In contrast to many prior studies, ecstasy users in the new study showed no signs of cognitive impairment attributable to drug use: ecstasy use did not decrease mental ability.  -


Schizophrenic Brains Not Fooled by Optical Illusion

Microbots made to twist and turn as they swim

'Star Trek' scanner that can measure damage to your body from smoking and junk food - (2-16-11 - DailyMail/UK)  -   -

In Star Trek, Dr McCoy was able to diagnose patients in an instant using his trusty ‘tricorder’.

Now a real-life equivalent has been developed, giving medics the ability to tell within seconds just how healthy – or unhealthy – you are.

The handheld device, the size of a computer mouse, gauges the damage that bad habits such as smoking or a fondness for junk food are having on the body.

Study Links US Social Security Improvements to Longer Life Span -  (ScienceDaily - Feb. 17, 2011)  - New findings from researchers at New York Medical College suggest that when Social Security benefits are improved, people over the age of 65 benefit most, and may even live longer.  -


Fountain of Youth from the Tap?

Environmental Lithium Uptake

Promotes Longevity,

Scientists Demonstrate

in Worms

(ScienceDaily - Feb. 18, 2011)

A regular uptake of the trace element lithium

can considerably promote longevity.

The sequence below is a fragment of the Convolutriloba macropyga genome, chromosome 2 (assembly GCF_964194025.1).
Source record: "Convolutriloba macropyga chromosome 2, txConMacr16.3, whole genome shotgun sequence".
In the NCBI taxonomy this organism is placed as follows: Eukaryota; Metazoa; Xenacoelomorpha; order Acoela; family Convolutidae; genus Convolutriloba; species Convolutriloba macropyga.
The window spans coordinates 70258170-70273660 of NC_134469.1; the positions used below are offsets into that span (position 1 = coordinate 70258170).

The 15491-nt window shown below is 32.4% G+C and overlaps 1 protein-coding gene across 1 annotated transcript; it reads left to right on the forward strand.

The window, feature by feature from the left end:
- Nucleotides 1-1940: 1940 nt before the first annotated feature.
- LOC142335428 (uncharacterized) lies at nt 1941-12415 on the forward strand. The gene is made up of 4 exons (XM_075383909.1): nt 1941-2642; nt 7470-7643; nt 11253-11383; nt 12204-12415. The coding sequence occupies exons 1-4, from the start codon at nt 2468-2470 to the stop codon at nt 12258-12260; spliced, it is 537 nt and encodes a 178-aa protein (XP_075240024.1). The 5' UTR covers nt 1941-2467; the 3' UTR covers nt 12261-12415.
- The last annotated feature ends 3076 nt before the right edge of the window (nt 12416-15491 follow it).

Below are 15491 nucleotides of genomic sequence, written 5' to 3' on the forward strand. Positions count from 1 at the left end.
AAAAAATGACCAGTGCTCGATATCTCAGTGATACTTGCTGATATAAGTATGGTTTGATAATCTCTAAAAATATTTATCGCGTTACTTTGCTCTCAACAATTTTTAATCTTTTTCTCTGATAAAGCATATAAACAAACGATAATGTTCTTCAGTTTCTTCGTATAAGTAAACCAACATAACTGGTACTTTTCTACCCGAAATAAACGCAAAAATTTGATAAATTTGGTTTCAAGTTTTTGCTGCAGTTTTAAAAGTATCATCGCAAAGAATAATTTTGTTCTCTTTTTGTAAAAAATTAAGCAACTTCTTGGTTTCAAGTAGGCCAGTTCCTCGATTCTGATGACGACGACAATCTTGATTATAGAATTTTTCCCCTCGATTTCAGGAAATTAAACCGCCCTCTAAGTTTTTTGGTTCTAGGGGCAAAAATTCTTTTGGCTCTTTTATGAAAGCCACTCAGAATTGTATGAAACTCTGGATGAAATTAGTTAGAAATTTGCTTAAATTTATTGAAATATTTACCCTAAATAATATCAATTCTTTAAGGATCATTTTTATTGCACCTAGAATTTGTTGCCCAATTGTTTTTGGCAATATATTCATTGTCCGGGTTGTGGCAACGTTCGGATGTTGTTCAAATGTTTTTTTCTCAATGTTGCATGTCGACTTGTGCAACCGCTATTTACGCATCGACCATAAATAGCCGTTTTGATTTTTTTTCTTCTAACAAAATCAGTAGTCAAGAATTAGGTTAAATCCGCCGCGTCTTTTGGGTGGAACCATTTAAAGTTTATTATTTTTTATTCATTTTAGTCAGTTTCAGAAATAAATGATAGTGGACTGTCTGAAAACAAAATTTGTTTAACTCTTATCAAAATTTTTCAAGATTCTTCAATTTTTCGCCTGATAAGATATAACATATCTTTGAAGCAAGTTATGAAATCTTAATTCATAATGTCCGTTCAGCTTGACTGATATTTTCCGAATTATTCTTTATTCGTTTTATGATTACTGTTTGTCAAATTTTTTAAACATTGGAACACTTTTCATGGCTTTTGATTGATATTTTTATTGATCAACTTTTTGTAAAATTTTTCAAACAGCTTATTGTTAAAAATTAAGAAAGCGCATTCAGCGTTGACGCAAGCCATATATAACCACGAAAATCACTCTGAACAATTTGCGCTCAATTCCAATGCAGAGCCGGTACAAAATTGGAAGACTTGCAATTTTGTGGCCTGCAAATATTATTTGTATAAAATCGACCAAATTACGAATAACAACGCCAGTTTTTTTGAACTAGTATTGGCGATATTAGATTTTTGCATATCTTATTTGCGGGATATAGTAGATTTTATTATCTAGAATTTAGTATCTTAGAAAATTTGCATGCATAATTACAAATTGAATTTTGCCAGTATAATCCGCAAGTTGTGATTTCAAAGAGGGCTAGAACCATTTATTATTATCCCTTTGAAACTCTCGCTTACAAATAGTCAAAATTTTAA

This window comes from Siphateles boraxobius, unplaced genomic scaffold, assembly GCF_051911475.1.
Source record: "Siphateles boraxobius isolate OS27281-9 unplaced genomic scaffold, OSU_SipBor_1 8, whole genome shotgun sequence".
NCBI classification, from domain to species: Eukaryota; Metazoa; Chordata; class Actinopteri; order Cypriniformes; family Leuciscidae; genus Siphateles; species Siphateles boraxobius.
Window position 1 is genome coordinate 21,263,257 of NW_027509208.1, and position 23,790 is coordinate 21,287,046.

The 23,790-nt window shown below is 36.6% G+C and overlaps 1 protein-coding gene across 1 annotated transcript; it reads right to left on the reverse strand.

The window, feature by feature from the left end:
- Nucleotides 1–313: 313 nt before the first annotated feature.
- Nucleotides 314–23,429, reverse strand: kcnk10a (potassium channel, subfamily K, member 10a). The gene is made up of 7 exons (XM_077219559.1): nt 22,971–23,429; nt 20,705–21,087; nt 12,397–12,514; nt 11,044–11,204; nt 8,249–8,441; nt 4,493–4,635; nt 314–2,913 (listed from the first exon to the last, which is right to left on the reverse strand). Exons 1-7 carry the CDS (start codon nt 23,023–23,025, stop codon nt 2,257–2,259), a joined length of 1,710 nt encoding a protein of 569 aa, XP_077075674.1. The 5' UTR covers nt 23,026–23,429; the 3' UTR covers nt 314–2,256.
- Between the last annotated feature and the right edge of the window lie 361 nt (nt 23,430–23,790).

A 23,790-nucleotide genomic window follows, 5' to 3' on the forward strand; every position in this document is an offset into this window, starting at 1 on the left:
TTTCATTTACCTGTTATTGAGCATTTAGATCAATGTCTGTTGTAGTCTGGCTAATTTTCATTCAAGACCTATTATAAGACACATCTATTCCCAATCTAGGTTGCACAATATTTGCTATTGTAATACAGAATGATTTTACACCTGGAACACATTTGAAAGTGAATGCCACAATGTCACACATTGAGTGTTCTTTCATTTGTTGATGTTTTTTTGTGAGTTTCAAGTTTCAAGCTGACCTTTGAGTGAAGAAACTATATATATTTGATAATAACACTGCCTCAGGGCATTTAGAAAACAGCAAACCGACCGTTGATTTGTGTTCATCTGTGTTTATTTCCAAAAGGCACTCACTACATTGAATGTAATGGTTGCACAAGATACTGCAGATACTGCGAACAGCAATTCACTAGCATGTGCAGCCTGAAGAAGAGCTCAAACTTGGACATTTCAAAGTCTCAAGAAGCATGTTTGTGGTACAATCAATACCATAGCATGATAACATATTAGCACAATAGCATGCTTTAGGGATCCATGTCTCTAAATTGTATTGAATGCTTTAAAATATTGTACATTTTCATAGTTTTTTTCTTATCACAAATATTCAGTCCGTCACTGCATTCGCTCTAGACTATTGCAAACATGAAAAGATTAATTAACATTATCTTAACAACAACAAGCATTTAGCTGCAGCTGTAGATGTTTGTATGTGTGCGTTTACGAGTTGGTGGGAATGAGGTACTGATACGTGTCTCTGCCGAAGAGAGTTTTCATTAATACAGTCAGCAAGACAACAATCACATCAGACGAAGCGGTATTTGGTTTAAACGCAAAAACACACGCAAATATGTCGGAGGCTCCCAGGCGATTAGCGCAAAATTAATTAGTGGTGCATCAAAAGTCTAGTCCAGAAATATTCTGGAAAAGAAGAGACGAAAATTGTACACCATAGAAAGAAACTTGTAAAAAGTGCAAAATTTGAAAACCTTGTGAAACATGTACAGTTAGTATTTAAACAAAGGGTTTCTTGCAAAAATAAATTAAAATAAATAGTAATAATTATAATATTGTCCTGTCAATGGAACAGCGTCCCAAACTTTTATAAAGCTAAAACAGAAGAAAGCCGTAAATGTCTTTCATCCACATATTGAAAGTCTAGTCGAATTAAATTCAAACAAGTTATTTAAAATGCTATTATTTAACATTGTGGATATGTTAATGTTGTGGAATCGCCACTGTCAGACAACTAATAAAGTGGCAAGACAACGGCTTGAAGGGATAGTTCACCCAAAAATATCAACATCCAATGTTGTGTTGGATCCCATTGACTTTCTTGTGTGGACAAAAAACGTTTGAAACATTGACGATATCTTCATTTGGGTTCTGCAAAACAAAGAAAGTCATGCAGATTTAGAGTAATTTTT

This is the result of a new study by

scientists of Friedrich Schiller University Jena.


The Kanzius Machine:

A Cancer Cure?


Inventor Tells 60 Minutes

He Hopes To Live Long Enough

To See Machine Cure Humans


Leukemia patient John Kanzius wants to see

the promising machine he invented

that kills cancer cells

go into clinical trials

and maybe help other people beat

a disease he probably won't.

Lesley Stahl reports.

  (Transcript  -  April 13, 2008  - 60 Minutes)



Former Surgeon General: Mainstream Medicine Has Endorsed Medical Marijuana

Sugar Is the New Heroin

(By Tom Jacobs,  -   December 12, 2008)

New research shows sugar addiction is real.

Lab rats coming off it exhibit some of the

same behavior as junkies in need of a fix.

'Adaptive optics' come into focus

(February 18, 2011 - BBC News)

A technology called adaptive optics

is slowly finding its way into

consumer electronics

and optomestrists' offices.

The BBC's Jason Palmer reports

from the annual meeting of the

American Association for the Advancement of Science,

where researchers outlined how the approach is

revolutionising their work.

'Printing out' new ears and skin

February 21, 2011

By Jason Palmer and Matt Danzico

BBC News, Washington DC

The next step in the 3D printing revolution

may be body parts

including cartilage, bone and even skin.

Three-dimensional printing is a technique

for making solid objects with devices not unlike a computer printer,

building up line by line, and then vertically layer by layer.

While the approach works with polymers and plastics,

the raw ingredients of 3D printing

have been recently branching out significantly.

The printers have been co-opted even to make foods,

and do-it-yourself biology experiments dubbed "garage biotech"

-- and has most recently been employed

to repair a casting of Rodin's sculpture The Thinker

that was damaged in a botched robbery.

But at the annual meeting of the
American Association for the Advancement of Science
 in Washington DC,
 the buzzword is bioprinting:

 using the same technique
 to artfully knock out new body parts.